KS1 English worksheets by School Year
The Year 1 Phonics Screening Check, administered in June, tests children's knowledge of phonics with a mixture of real and nonsense words. Look through the official past paper for 2015 to see what sort of words your child will be asked to read.
Onomatopoeia is when we want to describe a sound and we use a word that actually makes that sound. It can be used for water (splash, drip), air (whoosh, swish), a collision (bang, crash), voice (whisper, murmur), animals (moo, tweet), vehicles (zoom, chuff). Cut out the words in the table below and see if you can work out where they should go:
Alliteration is when we use words together that start with the same letter. These sentences are supposed to use alliteration, but they have the wrong words at the end! Match up the sentence starters with the correct end word so that the sentences are alliterative.
Can you write the numbers 1 to 10 in your best handwriting?
This game focuses on the final sounds in words. Simply cut out the snap cards, shuffle up, and deal out.
This game focuses on the /sh/, /ch/, /th/ and /ng/ sounds. Simply cut out the snap cards, shuffle up, and deal out.
This snap game focuses on the blended sounds /ai/ (as in rain) and /oi/ (as in boil) and /ow/ (as in now) and /oa/ (as in boat). Simply cut out the snap cards, shuffle up, and deal out.
Use our phonics phases sound mats to see what sounds your child will be taught when in their phonics learning journey.
The letter ‘c’ has a hard sound (/k/ as in cat) and a soft sound (/s/ as in cell). Usually, the ‘c’ is hard or soft depending on the vowel that follows it. This soft 'c' crossword helps your child practise this spelling pattern.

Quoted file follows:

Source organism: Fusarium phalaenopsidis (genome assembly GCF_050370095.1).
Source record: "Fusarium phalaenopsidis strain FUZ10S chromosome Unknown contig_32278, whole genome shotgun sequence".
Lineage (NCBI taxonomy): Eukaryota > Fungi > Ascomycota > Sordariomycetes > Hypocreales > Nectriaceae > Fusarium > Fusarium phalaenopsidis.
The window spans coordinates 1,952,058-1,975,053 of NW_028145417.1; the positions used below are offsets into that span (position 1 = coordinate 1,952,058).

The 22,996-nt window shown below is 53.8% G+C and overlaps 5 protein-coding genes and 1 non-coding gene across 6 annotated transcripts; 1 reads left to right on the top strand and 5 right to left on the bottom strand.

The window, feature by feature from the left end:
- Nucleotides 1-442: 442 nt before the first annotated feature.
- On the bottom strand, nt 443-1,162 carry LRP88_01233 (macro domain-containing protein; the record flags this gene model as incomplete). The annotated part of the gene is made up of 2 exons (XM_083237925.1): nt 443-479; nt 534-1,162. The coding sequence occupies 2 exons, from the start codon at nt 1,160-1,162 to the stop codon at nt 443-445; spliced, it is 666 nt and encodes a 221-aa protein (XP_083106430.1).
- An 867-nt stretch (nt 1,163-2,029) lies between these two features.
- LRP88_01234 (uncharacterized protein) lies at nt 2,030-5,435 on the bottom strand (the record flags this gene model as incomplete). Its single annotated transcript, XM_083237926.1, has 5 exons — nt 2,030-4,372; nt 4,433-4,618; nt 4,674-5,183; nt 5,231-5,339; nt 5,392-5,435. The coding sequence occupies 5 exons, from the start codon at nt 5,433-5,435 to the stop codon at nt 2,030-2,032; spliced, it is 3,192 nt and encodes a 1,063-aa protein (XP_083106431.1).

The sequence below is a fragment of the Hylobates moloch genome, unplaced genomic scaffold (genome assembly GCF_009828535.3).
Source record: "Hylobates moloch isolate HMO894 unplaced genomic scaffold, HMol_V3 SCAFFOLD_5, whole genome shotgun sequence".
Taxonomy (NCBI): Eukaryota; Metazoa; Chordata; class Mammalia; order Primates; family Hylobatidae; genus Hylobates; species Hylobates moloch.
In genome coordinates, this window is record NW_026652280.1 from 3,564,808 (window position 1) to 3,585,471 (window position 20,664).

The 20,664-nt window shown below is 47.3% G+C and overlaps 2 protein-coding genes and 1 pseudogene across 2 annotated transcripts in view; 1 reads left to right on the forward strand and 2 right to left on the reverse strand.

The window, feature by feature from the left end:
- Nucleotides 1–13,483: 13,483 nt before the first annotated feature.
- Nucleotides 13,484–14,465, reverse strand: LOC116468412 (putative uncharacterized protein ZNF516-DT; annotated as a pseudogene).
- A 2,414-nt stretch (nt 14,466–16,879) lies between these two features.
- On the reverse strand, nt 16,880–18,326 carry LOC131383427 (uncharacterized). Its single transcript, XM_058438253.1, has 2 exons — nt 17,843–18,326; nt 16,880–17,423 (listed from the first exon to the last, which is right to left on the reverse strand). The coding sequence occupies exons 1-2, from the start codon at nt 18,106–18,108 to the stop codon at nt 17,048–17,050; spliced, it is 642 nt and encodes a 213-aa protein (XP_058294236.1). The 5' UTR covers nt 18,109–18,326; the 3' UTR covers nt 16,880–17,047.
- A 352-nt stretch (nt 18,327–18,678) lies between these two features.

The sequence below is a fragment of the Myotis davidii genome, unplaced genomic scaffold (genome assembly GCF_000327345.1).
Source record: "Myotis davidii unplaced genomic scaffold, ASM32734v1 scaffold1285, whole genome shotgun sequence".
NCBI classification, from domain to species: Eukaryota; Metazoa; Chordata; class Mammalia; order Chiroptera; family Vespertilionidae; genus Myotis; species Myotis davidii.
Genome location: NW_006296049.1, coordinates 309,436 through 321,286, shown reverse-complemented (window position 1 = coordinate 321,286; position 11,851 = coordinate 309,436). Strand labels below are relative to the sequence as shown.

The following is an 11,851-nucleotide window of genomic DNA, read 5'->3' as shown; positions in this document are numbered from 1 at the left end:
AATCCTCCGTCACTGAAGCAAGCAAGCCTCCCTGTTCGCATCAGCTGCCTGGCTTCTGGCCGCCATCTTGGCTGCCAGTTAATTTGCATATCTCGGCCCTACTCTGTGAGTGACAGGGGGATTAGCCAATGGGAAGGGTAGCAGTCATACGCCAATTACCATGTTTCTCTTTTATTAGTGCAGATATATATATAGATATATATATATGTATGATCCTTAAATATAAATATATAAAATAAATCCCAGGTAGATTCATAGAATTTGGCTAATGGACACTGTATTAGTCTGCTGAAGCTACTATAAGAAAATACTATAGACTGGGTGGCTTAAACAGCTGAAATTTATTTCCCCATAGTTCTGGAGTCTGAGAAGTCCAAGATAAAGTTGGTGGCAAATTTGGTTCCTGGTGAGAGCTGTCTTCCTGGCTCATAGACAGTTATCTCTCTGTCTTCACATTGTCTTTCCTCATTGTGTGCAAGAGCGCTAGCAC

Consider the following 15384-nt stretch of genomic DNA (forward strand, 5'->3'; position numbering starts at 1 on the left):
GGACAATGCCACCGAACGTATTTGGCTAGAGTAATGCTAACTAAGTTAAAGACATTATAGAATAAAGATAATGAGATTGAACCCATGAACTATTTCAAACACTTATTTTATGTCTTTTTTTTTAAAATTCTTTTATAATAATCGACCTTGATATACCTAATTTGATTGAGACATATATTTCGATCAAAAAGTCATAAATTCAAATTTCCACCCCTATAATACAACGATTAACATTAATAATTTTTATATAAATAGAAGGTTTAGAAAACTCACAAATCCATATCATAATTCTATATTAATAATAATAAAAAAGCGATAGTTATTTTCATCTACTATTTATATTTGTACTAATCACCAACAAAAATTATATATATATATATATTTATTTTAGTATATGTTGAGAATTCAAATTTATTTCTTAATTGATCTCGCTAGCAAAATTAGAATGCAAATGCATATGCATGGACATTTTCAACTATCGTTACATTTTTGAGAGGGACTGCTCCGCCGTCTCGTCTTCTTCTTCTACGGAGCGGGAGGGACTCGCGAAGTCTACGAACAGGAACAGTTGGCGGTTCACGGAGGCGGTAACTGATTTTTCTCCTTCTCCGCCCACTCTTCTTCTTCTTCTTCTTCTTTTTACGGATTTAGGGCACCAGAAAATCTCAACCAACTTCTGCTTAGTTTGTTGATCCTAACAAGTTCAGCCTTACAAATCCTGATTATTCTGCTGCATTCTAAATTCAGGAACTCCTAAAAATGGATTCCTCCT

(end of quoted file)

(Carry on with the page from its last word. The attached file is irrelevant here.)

All of these words have two syllables. Syllables are like ‘beats’. Clap out the syllables as you say each of these words, then write the separate syllables in the two boxes on the right.
A compound word is a word that is made up of two smaller words, for example: play + ground = playground. These compound words have been cut in half and jumbled around. Can you cut these words out and match up each purple half with the correct green half?
All of these words are missing the letters ‘ar’ in the middle. Add them in and read the words out loud. Write each word again three times so that you learn the spelling.
All of these words end in -il but the letters have been jumbled up. Can you unjumble them to make the correct words?
Can you find all the words in this wordsearch that end in -y?
All these words end in -ve (not many English words end in -v without an ‘e’!). Some of them have a long vowel sound (like ‘five’) and some of them have a short vowel sound (like ‘give’). Can you sort them into words with short vowels and words with long vowels?
In these words the /ee/ sound is written with the grapheme ‘ey’. Look through this nonsense passage and underline the ‘ey’ words. Then write each word out three times to help you learn them
When the suffix -less is added to the end of adjectives the new word indicates the absence of the root word. For example, a person without hope is hopeless. Fill the correct word in these sentences.
When the graphemes ‘w’ or ‘qu’ are followed by the single vowel ‘a’, it usually represents the /o/ sound as in swan. For each of these words, add an ‘a’ to complete the word. Say the word out loud. Can you hear how the ‘a’ makes an /o/ sound? Then have a go at the wordsearch.
The letter ‘w’ followed by the ‘or’ grapheme makes the /er/ sound as in worm. Can you work out where these words should go in these sentences?
Let's play a game of snap! Listen out for the /ure/, /ur/ and /er/ blends.